The regulator accused DAO bZeroX of not registering as a futures trader

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The U.S. Commodity Futures Trading Commission (CFTC) has accused the decentralized autonomous organization bZeroX and its founders of not registering and failing to comply with the customer identification procedure.

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Representatives of the CFTC assure that the founders of bZeroX, Tom Bean and Kyle Kistner, illegally offered borrowed funds to clients and made marginal retail transactions with digital assets. The CFTC says that only registered futures brokers (FCM) can engage in this activity. In addition, bZeroX management did not comply with customer identification rules and the Bank Secrecy Law.

The agency requires the defendants to pay a $250,000 administrative fine and stop further violations of the Commodity Exchange Act (CEA) and CFTC requirements. According to the department’s indictment, Bean and Kistner knowingly committed violations and acted in bad faith.

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The lawsuit alleges that between June 1, 2019 and August 23, 2021, the defendants used the bZx blockchain-based software protocol, which was used to conduct margin retail trading. The protocol allowed users to deposit a margin to open positions with leverage. Transactions were conducted decentralized, without intermediaries.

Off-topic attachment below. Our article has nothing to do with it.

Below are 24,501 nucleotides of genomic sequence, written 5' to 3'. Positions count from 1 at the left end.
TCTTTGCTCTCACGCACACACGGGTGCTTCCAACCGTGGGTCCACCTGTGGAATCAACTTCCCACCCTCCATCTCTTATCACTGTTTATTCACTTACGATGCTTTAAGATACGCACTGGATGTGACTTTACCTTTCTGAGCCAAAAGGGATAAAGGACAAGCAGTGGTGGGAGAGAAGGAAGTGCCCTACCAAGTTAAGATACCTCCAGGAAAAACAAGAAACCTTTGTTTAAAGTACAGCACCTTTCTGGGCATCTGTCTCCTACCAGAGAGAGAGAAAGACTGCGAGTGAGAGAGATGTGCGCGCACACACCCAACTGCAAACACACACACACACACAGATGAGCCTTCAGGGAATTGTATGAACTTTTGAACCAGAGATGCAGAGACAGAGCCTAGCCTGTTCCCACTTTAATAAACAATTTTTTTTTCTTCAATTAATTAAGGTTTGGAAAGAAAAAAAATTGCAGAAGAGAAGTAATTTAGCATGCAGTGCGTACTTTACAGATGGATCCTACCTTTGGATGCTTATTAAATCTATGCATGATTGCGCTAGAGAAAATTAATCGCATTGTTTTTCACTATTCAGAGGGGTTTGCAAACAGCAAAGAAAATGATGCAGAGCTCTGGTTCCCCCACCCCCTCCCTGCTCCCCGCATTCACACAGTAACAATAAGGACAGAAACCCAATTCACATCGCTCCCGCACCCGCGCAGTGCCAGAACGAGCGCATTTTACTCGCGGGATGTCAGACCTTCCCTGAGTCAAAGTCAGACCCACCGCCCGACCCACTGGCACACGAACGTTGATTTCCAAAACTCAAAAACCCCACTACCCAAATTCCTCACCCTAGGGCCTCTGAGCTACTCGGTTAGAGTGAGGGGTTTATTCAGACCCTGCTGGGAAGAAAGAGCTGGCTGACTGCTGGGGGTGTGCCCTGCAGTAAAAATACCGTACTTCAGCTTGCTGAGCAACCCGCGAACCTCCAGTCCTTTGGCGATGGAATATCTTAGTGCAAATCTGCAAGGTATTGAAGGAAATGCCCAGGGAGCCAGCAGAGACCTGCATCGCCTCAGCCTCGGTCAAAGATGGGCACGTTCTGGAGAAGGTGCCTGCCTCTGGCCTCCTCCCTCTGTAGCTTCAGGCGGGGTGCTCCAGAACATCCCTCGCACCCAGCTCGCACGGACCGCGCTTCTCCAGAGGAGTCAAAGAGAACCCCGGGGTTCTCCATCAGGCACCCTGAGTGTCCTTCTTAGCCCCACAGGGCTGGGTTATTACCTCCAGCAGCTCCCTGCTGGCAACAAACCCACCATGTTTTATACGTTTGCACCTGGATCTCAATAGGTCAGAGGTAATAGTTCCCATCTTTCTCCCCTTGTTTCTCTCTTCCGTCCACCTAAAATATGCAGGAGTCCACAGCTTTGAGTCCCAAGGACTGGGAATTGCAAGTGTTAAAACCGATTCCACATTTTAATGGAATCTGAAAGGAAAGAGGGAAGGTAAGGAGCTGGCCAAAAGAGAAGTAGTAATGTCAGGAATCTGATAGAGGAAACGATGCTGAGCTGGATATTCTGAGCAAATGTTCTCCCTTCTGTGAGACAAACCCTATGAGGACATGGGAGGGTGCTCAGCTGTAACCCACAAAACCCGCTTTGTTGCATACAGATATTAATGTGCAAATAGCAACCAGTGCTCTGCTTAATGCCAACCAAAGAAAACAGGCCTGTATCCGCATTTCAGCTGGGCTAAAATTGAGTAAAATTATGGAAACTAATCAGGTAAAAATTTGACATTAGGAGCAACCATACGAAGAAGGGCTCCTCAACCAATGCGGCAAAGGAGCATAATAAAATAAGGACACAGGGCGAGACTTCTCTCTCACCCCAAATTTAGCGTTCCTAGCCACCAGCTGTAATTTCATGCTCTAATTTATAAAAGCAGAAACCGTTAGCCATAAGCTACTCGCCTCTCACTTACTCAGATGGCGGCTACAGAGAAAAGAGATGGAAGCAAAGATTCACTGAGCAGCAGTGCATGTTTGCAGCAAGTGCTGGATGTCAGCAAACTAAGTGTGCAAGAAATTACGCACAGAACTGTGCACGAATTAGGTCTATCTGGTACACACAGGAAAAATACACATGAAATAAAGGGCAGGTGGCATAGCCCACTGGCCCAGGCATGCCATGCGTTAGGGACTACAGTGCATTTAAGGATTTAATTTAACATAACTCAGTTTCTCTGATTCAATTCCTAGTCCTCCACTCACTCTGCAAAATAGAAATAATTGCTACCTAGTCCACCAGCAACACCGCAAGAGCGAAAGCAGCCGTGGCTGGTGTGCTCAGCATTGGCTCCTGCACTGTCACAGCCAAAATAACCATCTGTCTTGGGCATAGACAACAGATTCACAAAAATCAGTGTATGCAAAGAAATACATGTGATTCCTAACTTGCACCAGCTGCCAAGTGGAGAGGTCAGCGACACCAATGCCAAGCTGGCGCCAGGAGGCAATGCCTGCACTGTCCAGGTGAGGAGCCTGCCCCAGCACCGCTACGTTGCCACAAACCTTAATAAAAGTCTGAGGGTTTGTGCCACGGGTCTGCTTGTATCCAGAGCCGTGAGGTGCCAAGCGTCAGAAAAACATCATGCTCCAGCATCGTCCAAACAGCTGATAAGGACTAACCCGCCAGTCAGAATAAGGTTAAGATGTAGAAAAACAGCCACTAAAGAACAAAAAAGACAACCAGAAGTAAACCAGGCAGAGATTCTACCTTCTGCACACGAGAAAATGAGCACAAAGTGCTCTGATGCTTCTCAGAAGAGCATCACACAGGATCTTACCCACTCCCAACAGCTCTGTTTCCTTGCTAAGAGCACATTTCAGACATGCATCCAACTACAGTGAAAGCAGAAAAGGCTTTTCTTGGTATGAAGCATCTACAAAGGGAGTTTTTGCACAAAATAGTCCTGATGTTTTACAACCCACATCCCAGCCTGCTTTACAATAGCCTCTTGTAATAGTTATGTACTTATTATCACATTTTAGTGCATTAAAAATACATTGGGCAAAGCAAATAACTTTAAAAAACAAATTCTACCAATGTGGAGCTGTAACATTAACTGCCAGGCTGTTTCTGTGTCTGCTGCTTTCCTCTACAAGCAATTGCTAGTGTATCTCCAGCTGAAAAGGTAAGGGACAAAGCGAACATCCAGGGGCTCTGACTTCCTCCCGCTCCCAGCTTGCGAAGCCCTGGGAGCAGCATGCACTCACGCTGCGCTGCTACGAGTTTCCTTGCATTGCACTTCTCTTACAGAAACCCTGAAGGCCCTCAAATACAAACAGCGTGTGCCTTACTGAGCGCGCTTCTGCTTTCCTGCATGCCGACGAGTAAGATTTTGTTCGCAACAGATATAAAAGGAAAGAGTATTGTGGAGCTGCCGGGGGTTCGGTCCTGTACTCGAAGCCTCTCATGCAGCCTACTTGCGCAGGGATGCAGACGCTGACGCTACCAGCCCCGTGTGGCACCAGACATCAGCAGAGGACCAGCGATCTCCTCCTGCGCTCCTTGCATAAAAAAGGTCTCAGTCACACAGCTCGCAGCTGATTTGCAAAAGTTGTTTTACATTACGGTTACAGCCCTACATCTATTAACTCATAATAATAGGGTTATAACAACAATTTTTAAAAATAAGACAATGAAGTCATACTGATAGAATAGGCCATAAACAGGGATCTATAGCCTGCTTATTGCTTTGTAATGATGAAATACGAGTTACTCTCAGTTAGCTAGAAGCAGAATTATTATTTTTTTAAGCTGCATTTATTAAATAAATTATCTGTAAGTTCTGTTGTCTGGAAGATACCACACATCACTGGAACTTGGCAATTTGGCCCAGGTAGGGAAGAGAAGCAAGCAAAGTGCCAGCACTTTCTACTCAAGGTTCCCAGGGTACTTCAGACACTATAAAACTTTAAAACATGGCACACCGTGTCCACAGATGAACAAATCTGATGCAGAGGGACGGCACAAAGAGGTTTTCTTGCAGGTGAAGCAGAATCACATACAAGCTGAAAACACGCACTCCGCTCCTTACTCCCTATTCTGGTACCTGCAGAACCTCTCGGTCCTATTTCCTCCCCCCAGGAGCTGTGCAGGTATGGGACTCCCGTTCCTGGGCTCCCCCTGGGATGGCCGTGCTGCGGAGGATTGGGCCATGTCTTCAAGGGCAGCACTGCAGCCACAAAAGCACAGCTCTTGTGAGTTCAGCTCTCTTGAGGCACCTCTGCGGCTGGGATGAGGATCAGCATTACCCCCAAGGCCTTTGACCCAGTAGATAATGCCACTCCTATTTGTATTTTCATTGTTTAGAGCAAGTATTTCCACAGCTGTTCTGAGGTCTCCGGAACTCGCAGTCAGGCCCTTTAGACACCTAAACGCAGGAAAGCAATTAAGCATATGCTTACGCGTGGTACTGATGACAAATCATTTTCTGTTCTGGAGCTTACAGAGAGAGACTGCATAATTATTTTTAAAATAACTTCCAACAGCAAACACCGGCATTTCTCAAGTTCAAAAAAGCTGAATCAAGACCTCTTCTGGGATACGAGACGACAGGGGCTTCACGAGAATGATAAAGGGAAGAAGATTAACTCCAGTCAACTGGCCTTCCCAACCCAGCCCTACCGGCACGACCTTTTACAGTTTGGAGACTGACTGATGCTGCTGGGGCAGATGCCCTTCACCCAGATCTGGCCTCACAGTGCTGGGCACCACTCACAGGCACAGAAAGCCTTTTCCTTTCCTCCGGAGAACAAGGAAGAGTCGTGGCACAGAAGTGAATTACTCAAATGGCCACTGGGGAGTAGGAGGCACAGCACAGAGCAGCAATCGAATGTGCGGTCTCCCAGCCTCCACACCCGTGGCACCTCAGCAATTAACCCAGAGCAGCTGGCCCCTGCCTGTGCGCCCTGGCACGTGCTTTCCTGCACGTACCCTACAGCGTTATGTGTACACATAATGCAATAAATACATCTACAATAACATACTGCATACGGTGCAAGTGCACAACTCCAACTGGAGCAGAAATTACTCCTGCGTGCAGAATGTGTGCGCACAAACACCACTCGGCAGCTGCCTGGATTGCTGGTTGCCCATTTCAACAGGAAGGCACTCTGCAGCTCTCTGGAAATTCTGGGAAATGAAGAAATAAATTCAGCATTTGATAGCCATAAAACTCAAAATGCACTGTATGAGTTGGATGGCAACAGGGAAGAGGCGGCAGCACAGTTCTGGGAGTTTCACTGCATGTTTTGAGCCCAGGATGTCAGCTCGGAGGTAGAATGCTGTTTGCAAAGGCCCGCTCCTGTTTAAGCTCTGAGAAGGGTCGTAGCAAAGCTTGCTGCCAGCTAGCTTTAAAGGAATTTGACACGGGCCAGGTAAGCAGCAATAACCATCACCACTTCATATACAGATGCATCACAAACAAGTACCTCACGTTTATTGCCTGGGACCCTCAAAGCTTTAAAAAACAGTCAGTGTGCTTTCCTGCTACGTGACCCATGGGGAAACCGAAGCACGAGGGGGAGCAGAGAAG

On August 23, 2021, bZeroX transferred control of the protocol to the bZx DAO organization, which was later renamed Ooki DAO. Now she uses the Ooki protocol (formerly the bZx protocol), continuing to break the law in the same way as bZeroX. By handing over control, the founders of bZeroX promised community members that their operations would be protected from law enforcement action. And yet, the regulator filed a lawsuit in the Northern District of California against Ooki DAO, accusing it of similar violations. The regulator requires Ooki DAO to return user funds, pay an administrative fine, ban trading and registration, and an injunction against further violations of the CEA.

In August, the CFTC charged two investment firms SR Private Equity and NBD Eidetic Capital with a lack of transparency and a $12 million bitcoin fraud. funds have reported on the risks associated with investing in digital assets.

Source: Bits

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